Tokyo travel guide
Tokyo is a whole other world. Japan has opened its door after the second world war. Before that, it was a closed society. I had a chance to spend 4 months in Tokyo for my internship and I loved Japan. Japanese people are very kind. Probably it comes from their culture. There is always something to do in Tokyo. If you are a foodie, hardcore clubber, or a geek. I assure you won’t be disappointed. In this comprehensive Tokyo guide, you will find the locations you shouldn’t miss, money-saving travel tips, things to know and avoid.
Japan has its own unique culture and even a small thing may offend them. To not have an unpleasant experience and learn a little bit of Japanese culture, make sure to check these major differences between Japanese and western culture.
Another important fact about Japan is that it is in an earthquake region and be mentally ready to experience an earthquake. It is common. I have experienced one above 6.0 and I was in shock because I focused more on the fun part of Japan and did not even consider it. No matter what, stay in the building and do not jump off the window. Funnily enough, I saw this on the news that a person who lives on the first floor jumped over a window and hurt himself during an earthquake! Their houses are safer than outside.
Special tips for Tokyo
-Electric plugs are different double-check with your country and bring a converter.
–DO NOT drink at Kabukicho, Red Light District of Tokyo where you will be massively charged. There are people inviting you inside the restaurant/ bars. That’s a common thing in Japan but make sure they are not leading you to a hostess club. You can also check these common travel scams for travelers.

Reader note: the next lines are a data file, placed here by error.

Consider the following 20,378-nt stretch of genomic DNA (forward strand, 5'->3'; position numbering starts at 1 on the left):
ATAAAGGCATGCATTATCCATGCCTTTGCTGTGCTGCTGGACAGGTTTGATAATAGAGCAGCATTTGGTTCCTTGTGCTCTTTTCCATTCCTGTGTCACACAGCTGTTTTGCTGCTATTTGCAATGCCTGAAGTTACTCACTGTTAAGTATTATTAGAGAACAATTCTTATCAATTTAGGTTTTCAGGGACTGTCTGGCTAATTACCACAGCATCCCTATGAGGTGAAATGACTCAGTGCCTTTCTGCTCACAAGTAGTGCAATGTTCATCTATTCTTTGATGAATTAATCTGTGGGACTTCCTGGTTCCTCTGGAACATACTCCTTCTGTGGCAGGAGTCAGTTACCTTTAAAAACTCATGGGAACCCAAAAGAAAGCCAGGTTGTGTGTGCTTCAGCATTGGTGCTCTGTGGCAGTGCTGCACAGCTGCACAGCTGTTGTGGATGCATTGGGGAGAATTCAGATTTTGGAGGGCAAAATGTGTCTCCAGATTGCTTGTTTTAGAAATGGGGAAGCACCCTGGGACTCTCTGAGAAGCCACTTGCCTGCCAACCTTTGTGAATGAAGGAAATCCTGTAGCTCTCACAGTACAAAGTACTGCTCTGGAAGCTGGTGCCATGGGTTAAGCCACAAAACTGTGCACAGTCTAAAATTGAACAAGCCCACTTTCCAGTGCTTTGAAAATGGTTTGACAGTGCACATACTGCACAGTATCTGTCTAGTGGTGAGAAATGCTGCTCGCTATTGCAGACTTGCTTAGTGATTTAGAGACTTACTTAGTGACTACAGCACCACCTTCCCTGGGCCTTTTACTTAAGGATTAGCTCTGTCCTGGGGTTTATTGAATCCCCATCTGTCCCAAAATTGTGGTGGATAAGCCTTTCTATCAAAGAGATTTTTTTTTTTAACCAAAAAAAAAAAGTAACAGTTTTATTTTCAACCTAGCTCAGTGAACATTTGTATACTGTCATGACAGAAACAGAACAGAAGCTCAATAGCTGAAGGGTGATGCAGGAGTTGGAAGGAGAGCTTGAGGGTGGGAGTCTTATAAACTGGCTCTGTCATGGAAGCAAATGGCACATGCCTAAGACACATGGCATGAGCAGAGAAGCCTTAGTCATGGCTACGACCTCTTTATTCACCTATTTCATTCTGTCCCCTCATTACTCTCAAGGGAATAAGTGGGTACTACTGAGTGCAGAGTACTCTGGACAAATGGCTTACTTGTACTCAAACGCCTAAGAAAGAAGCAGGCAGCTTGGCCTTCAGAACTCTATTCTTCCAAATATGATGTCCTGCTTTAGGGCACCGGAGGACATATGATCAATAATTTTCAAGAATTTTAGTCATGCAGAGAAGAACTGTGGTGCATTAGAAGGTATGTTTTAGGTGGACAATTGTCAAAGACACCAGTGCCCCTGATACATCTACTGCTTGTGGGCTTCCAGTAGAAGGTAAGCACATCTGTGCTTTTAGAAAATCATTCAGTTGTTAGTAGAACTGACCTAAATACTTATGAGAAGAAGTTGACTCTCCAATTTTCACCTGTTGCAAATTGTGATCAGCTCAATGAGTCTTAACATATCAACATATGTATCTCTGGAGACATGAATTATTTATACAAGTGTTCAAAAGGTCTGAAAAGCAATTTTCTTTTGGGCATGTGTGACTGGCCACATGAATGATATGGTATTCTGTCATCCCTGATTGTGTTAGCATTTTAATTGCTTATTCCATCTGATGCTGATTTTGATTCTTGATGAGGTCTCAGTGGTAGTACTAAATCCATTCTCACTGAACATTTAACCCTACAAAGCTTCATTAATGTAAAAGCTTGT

-During rush hours, there are women-only cars at the metro to prevent sexual harassment.
-If you want to visit other major cities, you can get a JRpass
-Traffic is running on the left side. Stay on the right side of the escalator. (They are triggered by this)
-Metro is complicated. You pay by the distance (no flat rate). But if you don’t want to deal with that you can get a day ticket for affordable price. Or you can buy the IC card from metro stations and pre-load it (PASMO/SUICA). I explain details under transport in Tokyo section.
Tokyo travel guide: Major attractions in Tokyo
Well, it is hard to bring it down to 5. Make sure to check other things as there are loads of interesting things to do/see in Tokyo. But here is my top 5.
Tokyo travel guide: Typical costs
Unlike my other guides, it is really hard to estimate the cost in Tokyo. It is not like Europe where you visit an art museum that had renaissance pieces. It is not predictable. Because in Tokyo, you pay for the experience. That doesn’t mean that there is no museum etc. If you want to keep it low-key, you can only visit shrines and temples which are free to see and hang around the popular areas/parks which I mentioned in this guide. This will cost you 0$. For eating, 7-Eleven and Family Mart will be your best friend. In fact, I like their bento (lunch boxes) or curry rice.
Another budget saving tip is finding 100 yen shops which are distributed throughout the city. You can find various stuff there (e.g. umbrella for sudden rain).
You can stay in capsule hotels which are slightly cheaper than normal hotels. Don’t expect anything fancy. You will just have a plug to charge your phone.
However, I highly recommend you to add some unforgettable memories by visiting theme cafes or other paid activities.
Tokyo travel guide: When to visit
Sakura (cherry blossom) season in Japan can create beautiful movie-like scenes that are hard to forget. Sakura festival is the signal of the beginning of spring. It is such a big deal in Japanese culture even forecasts precisely estimate the beginning of bloom for each region.
This season, however, depends on the region. In the south (also include Tokyo), you expect to see them from mid-March to late March/beginning of April. If you are in North (Sapporo), then It is little shifted to late April/ beginning of May.
Generally, weather in may June and October is warm making it the best time to visit. Avoid August and September as there are rainy seasons. You are guaranteed to soak in a wet in these times.
Tokyo travel guide: Transport
You are looking at one of the most complicated city transport systems in the world. It looks like there is another Tokyo underground. But do not worry. I will break it down for you.